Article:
3. Occupational segregation is very fine-grained. There are women in economics and philosophy, of course. But these fields are also internally differentiated. Thus, many women in philosophy are in fields like ethics and ancient philosophy rather than self-styled “core” areas like metaphysics and epistemology. I’m less familiar with the internal structure of economics, but I’d predict something similar holds. Insofar as women are directed (e.g., by advisers) into lower-status subfields they won’t win things like the Clark Medal.
  4. Newer Fields are a Good Test Bed. In fields where occupational segregation is very well institutionalised, it is unreasonable to expect women to beat the odds, though they may sometimes do so. (When Dorothy Hodgkin won the Nobel Prize for Chemistry in 1964 the New York Times ran the headline “Nobel Prizewinner is a Grandmother” and the Observer described her as an “affable-looking housewife,” despite the fact that she was Wolfson Professor of Crystallography at Oxford.) Newer fields—like molecular biology, for instance—might be expected to have a more equitable gender distribution because women can participate from the beginning.
  5. Homophily is a powerful process. Homophily is the tendency of groups to be composed of members with similar attributes. Almost all of your social interaction will happen with your neighbors in “Blau space,” [pdf] the social space defined by the universe of sociodemographic attributes. This fundamental aspect of social interaction has strong implications for the kinds of patterns we expect to see when groups control resources, allocate rewards and so on.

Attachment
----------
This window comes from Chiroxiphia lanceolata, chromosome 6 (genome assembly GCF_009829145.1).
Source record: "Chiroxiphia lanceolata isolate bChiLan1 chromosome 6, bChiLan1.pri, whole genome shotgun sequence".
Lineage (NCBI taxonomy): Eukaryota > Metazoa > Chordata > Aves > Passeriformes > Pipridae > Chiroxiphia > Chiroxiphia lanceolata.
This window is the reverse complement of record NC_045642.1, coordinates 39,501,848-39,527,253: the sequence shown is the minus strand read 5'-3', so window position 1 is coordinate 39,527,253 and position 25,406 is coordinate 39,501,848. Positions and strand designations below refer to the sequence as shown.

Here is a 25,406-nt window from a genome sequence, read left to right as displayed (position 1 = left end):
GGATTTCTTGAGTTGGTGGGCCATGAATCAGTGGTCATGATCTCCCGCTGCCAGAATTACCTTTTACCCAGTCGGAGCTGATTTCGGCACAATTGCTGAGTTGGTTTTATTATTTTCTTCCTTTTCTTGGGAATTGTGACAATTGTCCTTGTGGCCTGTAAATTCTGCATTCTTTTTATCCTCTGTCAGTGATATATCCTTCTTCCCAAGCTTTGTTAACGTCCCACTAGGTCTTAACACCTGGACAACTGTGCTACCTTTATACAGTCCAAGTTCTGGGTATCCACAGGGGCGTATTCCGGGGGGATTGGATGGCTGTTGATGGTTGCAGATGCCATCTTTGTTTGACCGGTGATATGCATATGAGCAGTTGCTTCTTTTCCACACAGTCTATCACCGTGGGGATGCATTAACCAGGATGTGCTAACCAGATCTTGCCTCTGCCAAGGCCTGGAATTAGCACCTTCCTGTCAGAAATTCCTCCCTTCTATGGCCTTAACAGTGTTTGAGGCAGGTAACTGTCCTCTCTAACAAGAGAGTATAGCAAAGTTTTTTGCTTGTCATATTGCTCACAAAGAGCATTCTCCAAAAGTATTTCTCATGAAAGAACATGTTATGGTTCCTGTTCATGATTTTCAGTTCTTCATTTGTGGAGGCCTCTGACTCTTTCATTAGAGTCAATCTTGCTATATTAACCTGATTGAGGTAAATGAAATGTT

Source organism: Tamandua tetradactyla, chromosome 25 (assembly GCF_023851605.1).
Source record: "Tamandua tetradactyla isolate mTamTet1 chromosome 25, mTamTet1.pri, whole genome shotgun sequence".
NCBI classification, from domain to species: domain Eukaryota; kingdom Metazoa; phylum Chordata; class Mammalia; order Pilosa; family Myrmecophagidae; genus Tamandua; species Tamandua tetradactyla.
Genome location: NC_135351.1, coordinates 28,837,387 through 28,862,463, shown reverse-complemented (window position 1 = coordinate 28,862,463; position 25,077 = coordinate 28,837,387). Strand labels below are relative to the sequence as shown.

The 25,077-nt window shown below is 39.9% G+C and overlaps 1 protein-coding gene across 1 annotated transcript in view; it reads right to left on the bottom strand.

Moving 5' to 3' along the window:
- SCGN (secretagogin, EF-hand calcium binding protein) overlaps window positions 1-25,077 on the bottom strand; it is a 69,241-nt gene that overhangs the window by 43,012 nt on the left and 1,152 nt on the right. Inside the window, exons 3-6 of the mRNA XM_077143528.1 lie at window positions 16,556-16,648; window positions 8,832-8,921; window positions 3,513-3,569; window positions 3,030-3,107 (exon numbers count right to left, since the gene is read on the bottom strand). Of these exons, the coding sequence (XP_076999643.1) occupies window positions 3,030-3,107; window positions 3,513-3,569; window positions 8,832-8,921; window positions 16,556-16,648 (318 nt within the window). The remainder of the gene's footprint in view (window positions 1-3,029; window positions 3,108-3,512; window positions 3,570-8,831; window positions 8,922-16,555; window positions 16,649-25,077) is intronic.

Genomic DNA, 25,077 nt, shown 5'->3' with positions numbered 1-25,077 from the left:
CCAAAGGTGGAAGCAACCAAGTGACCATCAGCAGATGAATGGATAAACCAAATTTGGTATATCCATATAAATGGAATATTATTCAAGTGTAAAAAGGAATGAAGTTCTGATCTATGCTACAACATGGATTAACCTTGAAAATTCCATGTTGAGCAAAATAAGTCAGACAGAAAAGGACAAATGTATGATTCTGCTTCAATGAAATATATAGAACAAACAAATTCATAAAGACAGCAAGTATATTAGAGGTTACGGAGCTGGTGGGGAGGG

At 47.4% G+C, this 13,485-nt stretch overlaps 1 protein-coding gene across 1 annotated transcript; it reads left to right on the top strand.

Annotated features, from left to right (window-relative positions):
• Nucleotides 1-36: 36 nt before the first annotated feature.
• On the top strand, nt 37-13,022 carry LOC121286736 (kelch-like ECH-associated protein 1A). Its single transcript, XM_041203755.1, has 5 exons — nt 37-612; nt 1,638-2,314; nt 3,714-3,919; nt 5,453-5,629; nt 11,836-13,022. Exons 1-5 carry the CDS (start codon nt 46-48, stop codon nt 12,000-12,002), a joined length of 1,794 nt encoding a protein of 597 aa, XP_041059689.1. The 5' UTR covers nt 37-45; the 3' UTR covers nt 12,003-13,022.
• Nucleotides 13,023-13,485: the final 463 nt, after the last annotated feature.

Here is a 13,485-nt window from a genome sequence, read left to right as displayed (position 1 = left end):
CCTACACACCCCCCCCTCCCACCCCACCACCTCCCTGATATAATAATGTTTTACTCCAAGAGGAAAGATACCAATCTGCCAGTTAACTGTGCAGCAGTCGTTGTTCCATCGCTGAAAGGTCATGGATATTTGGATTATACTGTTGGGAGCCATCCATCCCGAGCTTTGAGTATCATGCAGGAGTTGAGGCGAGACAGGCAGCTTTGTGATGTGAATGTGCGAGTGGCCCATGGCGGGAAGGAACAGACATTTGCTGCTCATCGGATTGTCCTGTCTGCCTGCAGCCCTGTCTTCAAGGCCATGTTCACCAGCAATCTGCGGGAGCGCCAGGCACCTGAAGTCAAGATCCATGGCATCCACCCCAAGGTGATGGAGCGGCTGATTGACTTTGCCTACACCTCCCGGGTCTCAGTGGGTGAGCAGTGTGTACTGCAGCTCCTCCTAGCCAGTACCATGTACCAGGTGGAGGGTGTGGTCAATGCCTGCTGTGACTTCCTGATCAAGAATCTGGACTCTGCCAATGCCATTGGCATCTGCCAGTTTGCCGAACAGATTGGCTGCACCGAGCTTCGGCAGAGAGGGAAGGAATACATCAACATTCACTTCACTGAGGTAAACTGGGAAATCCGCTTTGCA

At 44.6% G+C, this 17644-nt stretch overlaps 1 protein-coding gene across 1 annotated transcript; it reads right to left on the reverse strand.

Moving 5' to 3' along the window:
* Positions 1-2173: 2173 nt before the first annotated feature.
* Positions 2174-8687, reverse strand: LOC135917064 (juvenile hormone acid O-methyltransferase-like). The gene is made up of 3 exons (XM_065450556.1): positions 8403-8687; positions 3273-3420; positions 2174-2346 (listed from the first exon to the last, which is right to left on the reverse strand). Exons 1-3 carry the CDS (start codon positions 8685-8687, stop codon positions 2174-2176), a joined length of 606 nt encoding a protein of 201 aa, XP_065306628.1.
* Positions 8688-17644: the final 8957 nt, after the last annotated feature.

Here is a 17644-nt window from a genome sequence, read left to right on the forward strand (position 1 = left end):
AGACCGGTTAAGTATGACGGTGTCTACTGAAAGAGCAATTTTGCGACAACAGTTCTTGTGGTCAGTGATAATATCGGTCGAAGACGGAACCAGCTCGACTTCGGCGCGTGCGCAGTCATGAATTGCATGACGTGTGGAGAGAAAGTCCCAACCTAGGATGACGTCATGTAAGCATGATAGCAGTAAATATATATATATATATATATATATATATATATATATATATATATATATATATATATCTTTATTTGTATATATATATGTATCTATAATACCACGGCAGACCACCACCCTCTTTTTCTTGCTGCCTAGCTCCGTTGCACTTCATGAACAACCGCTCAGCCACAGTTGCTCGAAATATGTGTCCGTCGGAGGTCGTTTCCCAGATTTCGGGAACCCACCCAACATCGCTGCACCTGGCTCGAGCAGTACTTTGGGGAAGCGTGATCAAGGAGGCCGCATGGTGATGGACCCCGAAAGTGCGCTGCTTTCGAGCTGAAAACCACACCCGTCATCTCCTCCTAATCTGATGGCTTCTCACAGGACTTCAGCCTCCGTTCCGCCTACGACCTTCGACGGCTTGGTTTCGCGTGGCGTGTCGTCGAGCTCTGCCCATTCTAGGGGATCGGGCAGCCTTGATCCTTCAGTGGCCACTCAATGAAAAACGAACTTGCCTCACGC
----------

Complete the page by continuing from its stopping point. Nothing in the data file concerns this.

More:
6. Introspection is not a good guide to outcomes. Few people think of themselves as unfairly biased against any particular group. Instead, they tend to think that outcomes are explained either (a) by some aspect of the group’s nature, or (b) by the simple aggregation of choices and preferences of group members. Situational and structural factors influencing choice tend to be ignored. (This is a variety of the old fundamental attribution error.)
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I am Associate Professor of Sociology at Duke University. I’m affiliated with the Kenan Institute for Ethics, the Markets and Management Studies program, and the Duke Network Analysis Center.